National Council (Tirol)

From The League Wiki
(Redirected from National Council of Tirol)
Jump to navigation Jump to search
National Council of Tirol

Cunsëi dl Tirol
Coat of arms or logo
Julia Marc
since 4 November 2017
Ulrike Kindle, Labour
since 5 May 2005
Margaret Laret, Labour
since 24 July 2009
Albrec Heine, League
since 4 April 2020
Nico Salva, League
since 5 June 2017
Political groups
  Labour Party (392)
Primary Opposition
  League Party (212)
Other opposition
  Freedom and Justice Party (47)
  Liberty Party (24)
  Greens (13)
  Alliance Party (6)
  Internationale Party (3)
  Adige Party (2)
Presiding officers
Length of term
6 years
Closed-list Proportional Representation
Last election
5 May 2017
Next election
5 May 2023
Meeting place
Council chamber

The National Council (Ladin: Cunsëi dl Tirol) is the lower house of the Tiroler legislature. It is the only body that is directly elected by proportional representation. The council was established by Article 4 of the 1892 Constitution as one of the legislative bodies of Tirol and thus it is the historical successor to the earlier Royal Diet.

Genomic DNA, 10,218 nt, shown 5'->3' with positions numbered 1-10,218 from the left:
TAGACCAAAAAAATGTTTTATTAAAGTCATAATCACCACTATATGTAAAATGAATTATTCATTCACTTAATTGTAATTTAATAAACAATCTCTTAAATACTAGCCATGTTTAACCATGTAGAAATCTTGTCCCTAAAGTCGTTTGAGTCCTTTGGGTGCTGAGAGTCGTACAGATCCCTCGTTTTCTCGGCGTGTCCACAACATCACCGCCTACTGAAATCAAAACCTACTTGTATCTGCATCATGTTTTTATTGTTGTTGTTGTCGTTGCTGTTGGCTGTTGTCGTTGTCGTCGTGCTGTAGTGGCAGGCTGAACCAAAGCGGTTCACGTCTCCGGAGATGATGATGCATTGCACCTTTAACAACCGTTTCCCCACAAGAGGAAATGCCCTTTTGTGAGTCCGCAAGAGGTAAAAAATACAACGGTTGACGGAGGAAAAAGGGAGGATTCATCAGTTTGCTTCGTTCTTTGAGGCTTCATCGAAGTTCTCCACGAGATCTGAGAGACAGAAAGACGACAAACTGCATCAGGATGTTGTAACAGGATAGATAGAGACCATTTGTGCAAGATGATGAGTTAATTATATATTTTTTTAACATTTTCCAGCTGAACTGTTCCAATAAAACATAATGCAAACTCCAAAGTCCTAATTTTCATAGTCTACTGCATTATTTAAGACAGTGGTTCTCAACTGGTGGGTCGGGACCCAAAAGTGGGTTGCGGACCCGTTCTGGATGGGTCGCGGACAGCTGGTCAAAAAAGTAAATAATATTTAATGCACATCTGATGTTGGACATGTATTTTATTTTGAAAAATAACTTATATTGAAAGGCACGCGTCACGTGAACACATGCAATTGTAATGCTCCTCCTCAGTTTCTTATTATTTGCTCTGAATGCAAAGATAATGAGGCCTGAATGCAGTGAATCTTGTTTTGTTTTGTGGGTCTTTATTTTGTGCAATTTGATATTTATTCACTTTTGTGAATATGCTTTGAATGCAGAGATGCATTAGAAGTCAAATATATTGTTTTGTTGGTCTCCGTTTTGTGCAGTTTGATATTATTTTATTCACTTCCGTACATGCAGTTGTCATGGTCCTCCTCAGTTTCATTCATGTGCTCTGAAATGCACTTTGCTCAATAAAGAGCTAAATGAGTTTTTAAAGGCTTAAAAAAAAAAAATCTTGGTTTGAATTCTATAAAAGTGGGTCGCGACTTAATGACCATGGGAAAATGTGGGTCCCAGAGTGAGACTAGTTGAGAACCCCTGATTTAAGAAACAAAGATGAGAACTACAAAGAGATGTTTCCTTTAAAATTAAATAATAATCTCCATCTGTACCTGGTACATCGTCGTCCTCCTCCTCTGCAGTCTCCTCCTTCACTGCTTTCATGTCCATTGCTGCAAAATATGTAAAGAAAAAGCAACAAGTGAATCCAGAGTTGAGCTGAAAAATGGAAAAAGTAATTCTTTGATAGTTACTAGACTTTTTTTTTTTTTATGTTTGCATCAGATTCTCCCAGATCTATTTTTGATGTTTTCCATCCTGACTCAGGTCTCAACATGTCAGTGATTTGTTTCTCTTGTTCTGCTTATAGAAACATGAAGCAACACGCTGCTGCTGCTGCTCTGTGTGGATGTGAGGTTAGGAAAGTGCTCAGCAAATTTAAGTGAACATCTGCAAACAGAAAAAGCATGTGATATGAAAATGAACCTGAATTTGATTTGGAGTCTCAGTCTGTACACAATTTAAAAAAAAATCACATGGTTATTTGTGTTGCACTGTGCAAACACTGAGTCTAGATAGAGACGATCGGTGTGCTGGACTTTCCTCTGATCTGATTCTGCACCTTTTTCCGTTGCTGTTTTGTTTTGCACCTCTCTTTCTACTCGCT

The Deputies of the National Council are representatives of the Tiroler people as a whole and are not bound by any orders or instructions and are only held accountable by their electorate. The legal number of members of the council is 700.

The National Council is elected every six years by Tiroler citizens over the age of 17. Elections use a closed-list proportional system in which the proportions of votes for each party are directly translated into the number of deputies each party holds in the council, with each party determining a list of candidates in priority order. An early election is possible in cases where the government no longer commands the confidence of the council, and if 351 deputies vote for a motion of no confidence, the government is dissolved, and if no new government commands the confidence of the council within a two week period, fresh elections are called. Deputies elected in mid-term elections following a vote of no-confidence only hold office until the end of the original term of government in order to preserve the six year cycle and 5 May election dates.